“No Hard Feelings” by Wolf Alice: Here’s one of my favorite tracks released this year. English alternative rock band Wolf Alice have written one of the best ‘breakup songs’ of all time…no small feat, considering how many contributions there have been in the pop music catalog. Befitting this strange and disconcerting year, “No Hard Feelings” is—true to its name—notable for its dispassion and neutrality, recounting the new status quo following the end of a relationship in a meditative way that nevertheless conveys the rivers of feeling running beneath singer Ellie Roswell’s words. “There’ll be no bad blood,” she sings in one of the most hushed and lovely vocal performances of the year, “Losing your love has been hard enough.”
“Skyway” by The Replacements: The Replacements made their name and earned a small but devoted fanbase with their catalog of beer-soaked indie rock anthems like “Bastards of Young” and “Can’t Hardly Wait.” Yet I don’t think the band was ever better than when they unplugged or slowed the tempo way down, as on “Skyway” from 1987’s Pleased to Meet Me, my most played track of 2021. The song functions as both a loving ode to Minneapolis’ skyway system while also deploying it as an effective metaphor, the lyrics examining two people who seem destined to cross paths—one above the city streets, one below—but never connect: “There wasn’t a damn thing I could do or say/Up in the skyway.” The song’s gorgeous vocal melody and frontman Paul Westerberg’s understated delivery combine to generate the right tone of wistful melancholy. It’s one of those rare songs I find myself immediately pressing ‘play’ on again as soon as it ends.
Laura Cogan, Editor: Reviewing the stack of books I’ve read this year, my immediate impression was that there was a high degree of randomness and certainly no overarching theme. But as I sifted through the titles, selecting those I’d say were among my favorites a general kind of pattern did emerge: nonconformist, challenging female voices. It would be a stretch to say the titles have more in common than that—and appearing together in some kind of constellation in my life doubtless says more about me than it does about the intentions of their authors. Yet if reflecting on the books we’ve read—and particularly the books we were most affected by—is an interesting way to take the measure of the year as we experienced it, I’d say it’s meaningful that the following titles haunt me the most: Everyone Knows Your Mother Is a Witch by Rivka Galchen; The Sentence by Louise Erdrich; and Ethel Rosenberg: An American Tragedy by Anne Sebba.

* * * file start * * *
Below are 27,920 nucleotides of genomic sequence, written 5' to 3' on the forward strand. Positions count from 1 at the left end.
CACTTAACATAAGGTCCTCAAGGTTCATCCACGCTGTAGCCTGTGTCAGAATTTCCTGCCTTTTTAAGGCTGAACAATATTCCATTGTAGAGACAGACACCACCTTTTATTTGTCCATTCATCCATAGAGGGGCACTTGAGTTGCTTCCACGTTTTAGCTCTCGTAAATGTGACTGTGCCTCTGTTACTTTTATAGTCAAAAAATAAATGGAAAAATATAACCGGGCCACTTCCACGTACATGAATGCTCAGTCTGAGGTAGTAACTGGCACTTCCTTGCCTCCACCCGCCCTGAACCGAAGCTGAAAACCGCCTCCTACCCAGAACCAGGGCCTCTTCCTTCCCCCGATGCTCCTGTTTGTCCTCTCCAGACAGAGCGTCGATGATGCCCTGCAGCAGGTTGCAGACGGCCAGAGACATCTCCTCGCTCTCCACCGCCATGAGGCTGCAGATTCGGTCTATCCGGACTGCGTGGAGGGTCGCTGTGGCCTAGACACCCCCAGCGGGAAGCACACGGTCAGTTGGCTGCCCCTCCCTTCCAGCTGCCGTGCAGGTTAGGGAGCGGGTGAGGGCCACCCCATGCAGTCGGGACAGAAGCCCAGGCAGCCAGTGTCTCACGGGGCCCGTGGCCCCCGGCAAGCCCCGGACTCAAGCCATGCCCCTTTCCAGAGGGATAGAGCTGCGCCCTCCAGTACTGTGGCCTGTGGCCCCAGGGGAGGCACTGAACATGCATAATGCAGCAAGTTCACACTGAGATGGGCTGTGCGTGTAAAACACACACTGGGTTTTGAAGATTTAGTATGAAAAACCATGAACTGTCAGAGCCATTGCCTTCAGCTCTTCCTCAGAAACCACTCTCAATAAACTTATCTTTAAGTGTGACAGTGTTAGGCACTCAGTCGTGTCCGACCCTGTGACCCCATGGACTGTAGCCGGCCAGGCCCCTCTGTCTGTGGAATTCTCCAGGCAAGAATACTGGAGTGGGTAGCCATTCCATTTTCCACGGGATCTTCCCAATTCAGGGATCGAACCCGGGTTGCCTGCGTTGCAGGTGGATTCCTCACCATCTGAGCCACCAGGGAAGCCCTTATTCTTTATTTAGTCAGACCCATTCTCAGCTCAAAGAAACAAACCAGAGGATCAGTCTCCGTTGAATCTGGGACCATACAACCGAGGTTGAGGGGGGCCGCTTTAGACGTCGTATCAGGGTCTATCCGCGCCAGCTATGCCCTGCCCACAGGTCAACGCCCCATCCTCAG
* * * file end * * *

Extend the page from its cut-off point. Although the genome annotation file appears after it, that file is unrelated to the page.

Each of these books (two novels and one biography) are strikingly timely in their own ways, although Sebba’s biography of Ethel Rosenberg could more precisely be called long overdue. Sebba’s thorough research finally gives us a more detailed and fully contextualized portrait of Ethel Rosenberg than we’ve ever had before. Ethel emerges as a passionate, driven, and principled person who was betrayed by her family and by the justice system; moreover, Sebba shows how overlapping biases of antisemitism and misogyny fueled her prosecution in both the media and in court.
Galchen’s fictionalized account of another true story also features a smart, unusual woman persecuted by a corrupt court and hysterical public: in 1618, amid plague and war, Katharina Kepler is accused of witchcraft. Galchen creates a novel that is both absurd and terrifying courtroom drama, and a poignant first person account of isolation, fear, and the toll a years-long ordeal takes on a human psyche. The parallels between both of these books and the anxieties of 2021 suggest themselves readily enough.
I wondered as I began reading Louise Erdrich’s latest novel, though, whether it was asking too much for a work of literature published this year to have found a way to represent 2020 on the page in a way that felt fully reckoned with. The Sentence is set in Minneapolis in 2019-2020, and follows the protagonist, Tookie, as she experiences the onset of the pandemic, the murder of George Floyd, the uprising that followed, and the 2020 election. Impressively, Erdrich has crafted a tender and darkly humorous novel that follows her characters not only through the turbulence of these events, but also through a haunting that is beautifully layered and interwoven with all the other threads. The Sentence has so much to offer readers, and I think for those who love bookstores, and who turned to local independent bookstores for community, solace, and information over the past two years, it may be an especially affecting book.